I Owe John Wayne an Apology

Michael H. Glantz

21 July 2004

I Owe John Wayne an Apology

President Bush has been making statements right out of the old western frontier days, when dealing with American foreign policy in the Middle East. This has not gone unnoticed by the print media. For example, an article in the Christian Science Monitor was entitled "More John Wayne Rhetoric Infuses Politics." The article referred to the fact that Bush has used such challenging phrases as "bring 'em on," "smoke 'em out," and "dead or alive," all in reference to terrorists in general and Islamic fundamentalists specifically. His go-it-alone, bullying (some say macho) attitude is reminiscent of the Old West and of the myth of the American cowboy mentality. This conjures up images of the rough-and-tumble cowboy movies for which Hollywood became well known in the 1940s, '50s and '60s.

I was not alone with my initial knee-jerk feeling that Bush was sounding a bit like John Wayne. Each cowboy produced by Hollywood seemed to have his own trademark: Lash LaRue had his whip; Tom Mix had his 10-gallon white hat; the Lone Ranger had his mask, and so forth. John Wayne was the tough-talking, swaggering cowboy who fought for justice and did not back down in the face of lawlessness. He was as clever with words as he was with his guns.

Similar sentiments about John Wayne can be found in the media worldwide. By chance I came across comparisons of Bush's comments and those of John Wayne in German, Spanish, and Italian. Here is an example of one comparison taken from the Internet (www.crisispapers.org/essays/henry-george.htm):

George Bush appears to be stuck in the fifties and sixties, with the John Wayne and "the Sands of Iwo Jima" - "Good vs. Evil," "you are either for us or against us." War to George Bush is a glorious spectacle as one watches brave men fight the evil-doers and die for glory - as one watches all this from the safety and comfort of the theater seat, or of the Oval Office.

Several political observers and humorists have comments on the apparent cowboy-like mentality of Bush, especially when they write about his foreign policy, sort of a bullying attitude, and a "take our policy or leave it." Bush has personified the "America first" attitude and the belief that America has the right to do as it wishes in the world. Bush had already turned his back on the global warming problem when he lost no time after taking office in 2001 to reject the Kyoto Protocol, an international agreement designed to work toward slowing down the buildup of greenhouse gas emissions in the atmosphere. Such a buildup is known to lead to an increase in global atmospheric temperature. This outright rejection of the Kyoto process angered America's European allies, whose governments and publics are considerably more concerned about the prospects of global warming and their potentially devastating impacts than is the Bush administration. America generates the world's largest share of greenhouse gases, and many of Bush policies have been anti-environmental at the global as well as the local level. The administration has been pro-auto industry, pro-energy corporations, anti-energy alternatives, and has sought openly, as well as surreptitiously, to weaken environmental legislation that has been on the books for decades.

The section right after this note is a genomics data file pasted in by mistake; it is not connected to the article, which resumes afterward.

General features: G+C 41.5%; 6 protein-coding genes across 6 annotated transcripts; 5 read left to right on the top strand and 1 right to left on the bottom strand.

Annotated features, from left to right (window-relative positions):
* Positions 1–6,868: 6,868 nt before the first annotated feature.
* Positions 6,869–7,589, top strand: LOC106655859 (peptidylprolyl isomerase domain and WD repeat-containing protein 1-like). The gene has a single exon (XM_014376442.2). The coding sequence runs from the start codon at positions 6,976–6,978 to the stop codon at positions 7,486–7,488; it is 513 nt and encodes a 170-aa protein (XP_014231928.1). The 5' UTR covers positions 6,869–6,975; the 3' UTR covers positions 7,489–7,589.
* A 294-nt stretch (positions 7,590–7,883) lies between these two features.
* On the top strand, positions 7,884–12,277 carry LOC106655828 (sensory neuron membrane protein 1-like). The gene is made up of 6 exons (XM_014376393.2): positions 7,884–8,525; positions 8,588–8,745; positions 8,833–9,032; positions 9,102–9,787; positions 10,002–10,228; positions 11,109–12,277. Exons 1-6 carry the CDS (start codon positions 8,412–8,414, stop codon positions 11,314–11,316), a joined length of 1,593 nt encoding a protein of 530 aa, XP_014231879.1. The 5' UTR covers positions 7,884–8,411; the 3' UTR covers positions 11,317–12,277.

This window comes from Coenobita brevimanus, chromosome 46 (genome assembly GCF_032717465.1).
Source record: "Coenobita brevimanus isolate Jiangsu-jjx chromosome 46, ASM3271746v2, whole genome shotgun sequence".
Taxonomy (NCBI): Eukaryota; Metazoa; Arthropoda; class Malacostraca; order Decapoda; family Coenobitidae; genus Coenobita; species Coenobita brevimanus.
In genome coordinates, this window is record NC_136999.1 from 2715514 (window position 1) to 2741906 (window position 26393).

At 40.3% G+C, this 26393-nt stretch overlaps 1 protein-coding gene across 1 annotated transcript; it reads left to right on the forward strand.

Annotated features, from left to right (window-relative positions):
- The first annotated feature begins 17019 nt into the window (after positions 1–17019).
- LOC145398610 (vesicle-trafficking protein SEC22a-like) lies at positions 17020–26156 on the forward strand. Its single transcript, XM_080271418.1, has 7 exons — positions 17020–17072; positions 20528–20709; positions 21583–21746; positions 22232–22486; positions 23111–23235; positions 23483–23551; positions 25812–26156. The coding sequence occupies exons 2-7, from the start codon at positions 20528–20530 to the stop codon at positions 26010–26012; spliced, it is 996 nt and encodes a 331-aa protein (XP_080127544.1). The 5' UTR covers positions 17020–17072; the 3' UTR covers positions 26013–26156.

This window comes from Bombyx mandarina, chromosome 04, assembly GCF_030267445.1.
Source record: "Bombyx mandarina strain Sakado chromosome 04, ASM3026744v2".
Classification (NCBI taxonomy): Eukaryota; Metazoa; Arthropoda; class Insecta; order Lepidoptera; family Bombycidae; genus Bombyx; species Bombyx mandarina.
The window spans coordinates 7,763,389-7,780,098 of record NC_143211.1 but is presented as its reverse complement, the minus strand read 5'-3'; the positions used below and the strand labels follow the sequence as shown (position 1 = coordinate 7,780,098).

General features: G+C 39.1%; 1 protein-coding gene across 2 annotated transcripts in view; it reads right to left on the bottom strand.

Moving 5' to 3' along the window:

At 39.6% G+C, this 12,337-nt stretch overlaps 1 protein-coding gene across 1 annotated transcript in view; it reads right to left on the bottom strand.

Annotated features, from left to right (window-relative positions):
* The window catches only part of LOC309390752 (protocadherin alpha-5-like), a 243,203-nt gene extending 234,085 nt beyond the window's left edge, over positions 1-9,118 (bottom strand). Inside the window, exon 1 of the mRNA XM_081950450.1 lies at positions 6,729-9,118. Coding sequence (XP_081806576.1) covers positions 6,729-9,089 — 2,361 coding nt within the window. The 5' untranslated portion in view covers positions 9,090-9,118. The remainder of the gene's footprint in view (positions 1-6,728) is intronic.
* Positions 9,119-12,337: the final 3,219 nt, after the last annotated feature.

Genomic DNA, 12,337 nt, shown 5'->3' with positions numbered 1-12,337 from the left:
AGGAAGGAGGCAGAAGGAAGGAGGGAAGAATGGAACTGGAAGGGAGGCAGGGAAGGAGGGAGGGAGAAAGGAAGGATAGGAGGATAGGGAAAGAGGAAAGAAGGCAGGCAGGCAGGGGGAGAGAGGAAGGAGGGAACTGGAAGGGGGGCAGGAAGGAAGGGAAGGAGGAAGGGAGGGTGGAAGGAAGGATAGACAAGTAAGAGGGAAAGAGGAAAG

Aside from the partisan political aspects of specific policies, the tone of the Bush team has been one of arrogance. For example, it is a matter of record that the Bush foreign policy team went into Iraq with force and in essence thumbed America's nose not only at the UN system, but also at several of America's NATO allies. We put together what has been referred to as "a coalition of the willing." The fallout of all this open disregard for diplomacy in international politics has been America's isolation from the international community, scorn for our Wild West approach to coalition building at a minimal level, and a major loss of leadership and respect for America worldwide.

If all this is true, then why apologize to John Wayne? As noted earlier, I too have been guilty of having referred to Bush's approach to international politics as the John Wayne approach. I felt that Bush was purposely imitating what he considered to be John Wayne's style. In Wayne's movies, being hard-nosed and persistent in the name of justice got him his victory.

Now that the dust has settled, and now that we are chest-deep in an Iraqi quagmire despite the handover of governance to Iraqis, I started to reconsider what actually happened in the old John Wayne movies: the tough talk, the seemingly know-it-all attitude regardless of situation, country, or time period in the movies. I recalled many of the bar fights, the range wars, and problems with cattle rustlers in which Wayne had been involved in these movies. Originally, I compared Bush to the John Wayne character when Wayne had become part of a barroom brawl: chairs flinging, bottles crashing, fists flying and, of course, the obligatory smashing of the mirror on the barroom wall. But was that really John Wayne?


For the most part, John Wayne did not start the bar fight or the range war. In fact, it was usually a sidekick who would get into a fight because of having been teased by a sharp-shooting gunslinger. The sidekick was usually either clueless or arrogant. Invariably, the sidekick would start the fight, and then it became Wayne's responsibility to protect his friend, along with truth and justice, from harm. John Wayne was, for the most part, on the side of law, order, and justice. Bush appears to have been acting more like the sidekick than like John Wayne.

Having come to this realization, I now believe that what the "coalition of the willing" needs is a John Wayne.

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